• Surgery: Surgeons with specialized expertise will remove as much of the tumor as possible. If the tumor is localized (hasn't spread beyond the original site), it may be possible to remove the entire tumor through surgery without further treatment. In most cases, however, it's not possible to remove the whole tumor, either because it has spread or because it significantly impacts a major organ such as the liver. We often use chemotherapy and radiation therapy in combination with surgery.
    • Chemotherapy: We may use this drug treatment that interferes with the cancer cells' ability to grow or reproduce. Different chemotherapy drugs work in different ways. Patients can receive chemotherapy by mouth, injection into the muscle or directly into the vein (IV), or direct injection into the tumor vasculature.
    • Radiation therapy: This treatment uses high-energy rays (radiation) from a specialized machine to damage or destroy cancer cells and shrink tumors.
    • Biologic agents: For high-grade angiosarcoma, treatment may also include biologic agents, usually angiogenesis inhibitors (medications that inhibit new blood vessels). Sometimes, these medications can shrink the tumor further.
    • Clinical trials: Children with relapsed angiosarcoma (the tumor returns) or refractory angiosarcoma (the tumor doesn't entirely go away despite treatment) may be eligible for clinical trials that test new treatment options.

    Children treated for angiosarcoma require ongoing, specialized cancer survivorship care. Patients visit a survivorship clinic annually to manage disease complications, screen for early recurrence of cancer, and manage late effects of treatment. Our pediatric cancer survivorship programs also include patient and family education, psychosocial assessment, and genetic counseling.

    Research and Clinical Trials for Childhood Angiosarcoma

    Both Dana-Farber Cancer Institute and Boston Children's Hospital are among the top pediatric research centers in the world for pediatric tumors and vascular anomalies. Much of our current angiosarcoma research focuses on understanding the genetic underpinnings of angiosarcoma better.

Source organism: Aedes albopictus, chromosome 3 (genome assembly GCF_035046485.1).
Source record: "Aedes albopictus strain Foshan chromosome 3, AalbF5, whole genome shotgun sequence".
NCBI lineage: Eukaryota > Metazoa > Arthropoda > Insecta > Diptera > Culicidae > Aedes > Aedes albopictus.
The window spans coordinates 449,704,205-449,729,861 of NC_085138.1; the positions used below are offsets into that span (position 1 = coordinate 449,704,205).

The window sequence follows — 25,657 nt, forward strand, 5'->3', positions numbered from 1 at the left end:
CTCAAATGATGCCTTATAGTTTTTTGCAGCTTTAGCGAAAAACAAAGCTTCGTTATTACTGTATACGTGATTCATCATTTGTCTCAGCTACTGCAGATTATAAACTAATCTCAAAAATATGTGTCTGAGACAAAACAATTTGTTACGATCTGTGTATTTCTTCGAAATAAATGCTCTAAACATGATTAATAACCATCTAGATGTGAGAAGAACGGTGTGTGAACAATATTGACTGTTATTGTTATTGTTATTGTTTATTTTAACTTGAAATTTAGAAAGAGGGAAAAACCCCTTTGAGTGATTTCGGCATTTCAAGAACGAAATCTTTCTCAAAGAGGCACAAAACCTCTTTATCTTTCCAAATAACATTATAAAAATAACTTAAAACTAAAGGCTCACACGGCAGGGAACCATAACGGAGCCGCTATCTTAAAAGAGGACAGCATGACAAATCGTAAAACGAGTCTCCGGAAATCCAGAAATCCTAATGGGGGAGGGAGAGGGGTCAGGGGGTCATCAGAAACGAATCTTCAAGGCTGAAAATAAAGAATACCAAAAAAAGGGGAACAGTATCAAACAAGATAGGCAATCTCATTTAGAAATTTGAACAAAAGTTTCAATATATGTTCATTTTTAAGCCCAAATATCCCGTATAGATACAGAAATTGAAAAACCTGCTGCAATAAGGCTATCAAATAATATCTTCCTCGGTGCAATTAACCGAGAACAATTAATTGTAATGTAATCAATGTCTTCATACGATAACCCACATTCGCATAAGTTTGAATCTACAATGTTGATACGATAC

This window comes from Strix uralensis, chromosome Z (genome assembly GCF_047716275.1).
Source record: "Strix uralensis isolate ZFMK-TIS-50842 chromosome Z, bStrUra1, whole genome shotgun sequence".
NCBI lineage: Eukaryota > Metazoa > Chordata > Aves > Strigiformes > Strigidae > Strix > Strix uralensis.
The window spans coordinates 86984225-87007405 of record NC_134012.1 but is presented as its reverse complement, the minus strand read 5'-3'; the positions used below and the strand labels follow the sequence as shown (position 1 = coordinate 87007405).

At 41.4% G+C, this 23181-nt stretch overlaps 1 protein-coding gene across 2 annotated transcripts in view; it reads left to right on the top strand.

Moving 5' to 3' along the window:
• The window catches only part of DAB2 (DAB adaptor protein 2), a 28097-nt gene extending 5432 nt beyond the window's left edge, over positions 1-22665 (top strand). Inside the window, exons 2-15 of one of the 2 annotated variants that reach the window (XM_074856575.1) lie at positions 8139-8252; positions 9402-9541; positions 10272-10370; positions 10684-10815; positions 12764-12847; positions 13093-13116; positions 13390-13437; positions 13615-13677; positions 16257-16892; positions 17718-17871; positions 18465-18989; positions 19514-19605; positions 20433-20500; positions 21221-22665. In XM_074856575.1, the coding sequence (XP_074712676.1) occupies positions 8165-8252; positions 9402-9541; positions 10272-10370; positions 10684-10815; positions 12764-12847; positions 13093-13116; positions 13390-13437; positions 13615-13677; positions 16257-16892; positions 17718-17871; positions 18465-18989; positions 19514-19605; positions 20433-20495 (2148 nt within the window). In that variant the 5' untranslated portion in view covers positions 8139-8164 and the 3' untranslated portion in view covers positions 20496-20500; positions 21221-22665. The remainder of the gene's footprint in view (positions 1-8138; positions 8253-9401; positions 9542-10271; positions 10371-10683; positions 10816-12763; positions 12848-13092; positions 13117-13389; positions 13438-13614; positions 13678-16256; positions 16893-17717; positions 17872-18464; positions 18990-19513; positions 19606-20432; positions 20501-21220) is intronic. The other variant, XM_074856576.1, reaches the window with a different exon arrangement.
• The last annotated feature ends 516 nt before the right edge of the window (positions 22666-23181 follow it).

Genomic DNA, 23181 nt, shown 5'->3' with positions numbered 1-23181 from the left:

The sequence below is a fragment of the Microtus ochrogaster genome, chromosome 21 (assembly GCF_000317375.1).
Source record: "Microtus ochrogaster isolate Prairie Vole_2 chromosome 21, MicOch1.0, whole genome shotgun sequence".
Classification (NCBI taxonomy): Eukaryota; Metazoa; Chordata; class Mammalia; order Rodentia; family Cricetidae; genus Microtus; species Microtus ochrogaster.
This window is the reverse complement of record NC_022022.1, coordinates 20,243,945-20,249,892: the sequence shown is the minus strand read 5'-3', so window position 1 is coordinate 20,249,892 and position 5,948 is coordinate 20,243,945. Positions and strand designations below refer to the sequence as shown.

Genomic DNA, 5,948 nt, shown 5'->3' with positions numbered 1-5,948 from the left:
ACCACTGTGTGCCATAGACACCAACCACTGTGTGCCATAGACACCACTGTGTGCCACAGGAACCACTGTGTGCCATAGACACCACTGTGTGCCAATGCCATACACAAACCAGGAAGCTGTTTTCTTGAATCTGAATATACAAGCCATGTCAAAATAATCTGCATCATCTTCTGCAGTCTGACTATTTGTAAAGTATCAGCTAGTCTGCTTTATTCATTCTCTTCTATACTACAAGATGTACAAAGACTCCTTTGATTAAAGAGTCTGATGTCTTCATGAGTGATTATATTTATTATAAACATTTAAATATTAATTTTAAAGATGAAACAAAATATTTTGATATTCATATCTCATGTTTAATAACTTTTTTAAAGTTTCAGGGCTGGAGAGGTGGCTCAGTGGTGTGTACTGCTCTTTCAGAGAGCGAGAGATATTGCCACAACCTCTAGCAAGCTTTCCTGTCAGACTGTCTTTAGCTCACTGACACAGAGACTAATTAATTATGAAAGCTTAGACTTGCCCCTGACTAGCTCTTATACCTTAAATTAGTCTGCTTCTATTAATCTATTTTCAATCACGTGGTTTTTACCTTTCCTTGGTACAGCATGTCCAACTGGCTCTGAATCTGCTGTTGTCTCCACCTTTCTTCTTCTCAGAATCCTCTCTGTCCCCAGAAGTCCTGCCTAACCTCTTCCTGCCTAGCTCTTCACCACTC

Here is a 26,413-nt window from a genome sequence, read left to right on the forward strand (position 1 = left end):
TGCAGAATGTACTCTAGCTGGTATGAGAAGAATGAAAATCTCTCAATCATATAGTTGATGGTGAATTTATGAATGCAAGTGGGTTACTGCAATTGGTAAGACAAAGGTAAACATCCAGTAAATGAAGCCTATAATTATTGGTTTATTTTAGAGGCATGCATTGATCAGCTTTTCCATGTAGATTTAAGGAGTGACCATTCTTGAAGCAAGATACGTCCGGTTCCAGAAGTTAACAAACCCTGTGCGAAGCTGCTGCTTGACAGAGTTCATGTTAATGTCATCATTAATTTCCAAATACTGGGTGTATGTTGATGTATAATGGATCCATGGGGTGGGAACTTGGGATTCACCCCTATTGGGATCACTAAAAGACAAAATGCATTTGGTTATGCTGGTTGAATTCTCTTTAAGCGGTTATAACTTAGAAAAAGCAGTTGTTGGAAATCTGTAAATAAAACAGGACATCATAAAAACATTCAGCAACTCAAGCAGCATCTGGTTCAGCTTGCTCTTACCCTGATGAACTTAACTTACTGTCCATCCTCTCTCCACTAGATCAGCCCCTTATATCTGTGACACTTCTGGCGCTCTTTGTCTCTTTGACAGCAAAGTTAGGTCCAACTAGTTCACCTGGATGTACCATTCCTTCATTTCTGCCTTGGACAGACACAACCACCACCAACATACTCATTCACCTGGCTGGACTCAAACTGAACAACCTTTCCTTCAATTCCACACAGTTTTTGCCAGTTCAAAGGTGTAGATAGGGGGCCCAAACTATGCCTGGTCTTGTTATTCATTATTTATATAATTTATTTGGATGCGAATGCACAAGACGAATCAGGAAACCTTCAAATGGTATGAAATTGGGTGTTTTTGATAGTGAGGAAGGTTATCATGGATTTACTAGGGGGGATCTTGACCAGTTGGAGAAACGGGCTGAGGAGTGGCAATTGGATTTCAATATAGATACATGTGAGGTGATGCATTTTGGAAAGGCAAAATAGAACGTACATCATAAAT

The physician-scientists in our programs provide free on-site genomic sequencing of all angiosarcoma tumors (using samples of tissues obtained during a biopsy). Genomic sequencing can help provide insights into complex diseases by finding common genetic variants (mutations) shared between the individuals with the disease. Once researchers discover the specific mutations, it may be possible to develop drugs that can counteract those mutations. Ultimately, someday we may be able to treat angiosarcoma with precision medicine instead of surgery.

    Currently, researchers are performing genomic sequencing to increase scientific knowledge. However, if an individual's test reveals information that could be of clinical benefit, they will share those results with your referring physician for discussion with you and your child.

    For many children with rare or hard-to-treat conditions such as angiosarcoma, clinical trials provide new, promising options. We have several early-phase (phase 1 or 2) clinical trials that may be an option for children with relapsed or refractory solid tumors, including angiosarcoma.

    Long-term Outcomes for Children with Angiosarcoma

    The prognosis for children with localized (stage 1) angiosarcoma that can be completely surgically removed is good. However, for children with advanced angiosarcoma, the prognosis remains poor. As physician-scientists learn more about the genetic underpinnings of angiosarcoma and seek to develop drugs that target specific mutations, we hope the prognosis will improve.

    Childhood Angiosarcoma Treatment Team

    The Dana-Farber/Boston Children's solid tumor treatment team includes specialists who treat children with rare cancers such as angiosarcoma. See a complete list of the specialists in our Childhood Solid Tumor Center.